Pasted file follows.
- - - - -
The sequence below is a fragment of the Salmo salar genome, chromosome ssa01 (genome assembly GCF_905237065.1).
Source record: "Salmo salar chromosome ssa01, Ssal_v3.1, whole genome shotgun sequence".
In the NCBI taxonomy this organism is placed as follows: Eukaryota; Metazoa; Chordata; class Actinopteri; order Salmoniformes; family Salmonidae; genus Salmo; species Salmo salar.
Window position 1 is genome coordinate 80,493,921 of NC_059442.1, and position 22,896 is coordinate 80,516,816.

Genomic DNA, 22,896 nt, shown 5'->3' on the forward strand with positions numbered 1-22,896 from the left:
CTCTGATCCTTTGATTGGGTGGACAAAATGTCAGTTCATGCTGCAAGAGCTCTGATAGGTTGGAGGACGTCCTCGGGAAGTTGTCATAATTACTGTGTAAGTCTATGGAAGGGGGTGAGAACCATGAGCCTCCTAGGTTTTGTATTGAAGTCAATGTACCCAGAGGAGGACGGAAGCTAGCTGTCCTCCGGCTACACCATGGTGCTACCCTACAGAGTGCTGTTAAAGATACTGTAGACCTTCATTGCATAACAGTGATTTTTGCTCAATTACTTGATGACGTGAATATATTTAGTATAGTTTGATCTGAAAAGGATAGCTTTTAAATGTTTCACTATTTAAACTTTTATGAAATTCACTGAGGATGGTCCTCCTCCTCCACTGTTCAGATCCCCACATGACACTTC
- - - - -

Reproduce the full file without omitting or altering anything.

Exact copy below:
The sequence below is a fragment of the Salmo salar genome, chromosome ssa01 (genome assembly GCF_905237065.1).
Source record: "Salmo salar chromosome ssa01, Ssal_v3.1, whole genome shotgun sequence".
In the NCBI taxonomy this organism is placed as follows: Eukaryota; Metazoa; Chordata; class Actinopteri; order Salmoniformes; family Salmonidae; genus Salmo; species Salmo salar.
Window position 1 is genome coordinate 80,493,921 of NC_059442.1, and position 22,896 is coordinate 80,516,816.

Genomic DNA, 22,896 nt, shown 5'->3' on the forward strand with positions numbered 1-22,896 from the left:
CTCTGATCCTTTGATTGGGTGGACAAAATGTCAGTTCATGCTGCAAGAGCTCTGATAGGTTGGAGGACGTCCTCGGGAAGTTGTCATAATTACTGTGTAAGTCTATGGAAGGGGGTGAGAACCATGAGCCTCCTAGGTTTTGTATTGAAGTCAATGTACCCAGAGGAGGACGGAAGCTAGCTGTCCTCCGGCTACACCATGGTGCTACCCTACAGAGTGCTGTTAAAGATACTGTAGACCTTCATTGCATAACAGTGATTTTTGCTCAATTACTTGATGACGTGAATATATTTAGTATAGTTTGATCTGAAAAGGATAGCTTTTAAATGTTTCACTATTTAAACTTTTATGAAATTCACTGAGGATGGTCCTCCTCCTCCACTGTTCAGATCCCCACATGACACTTC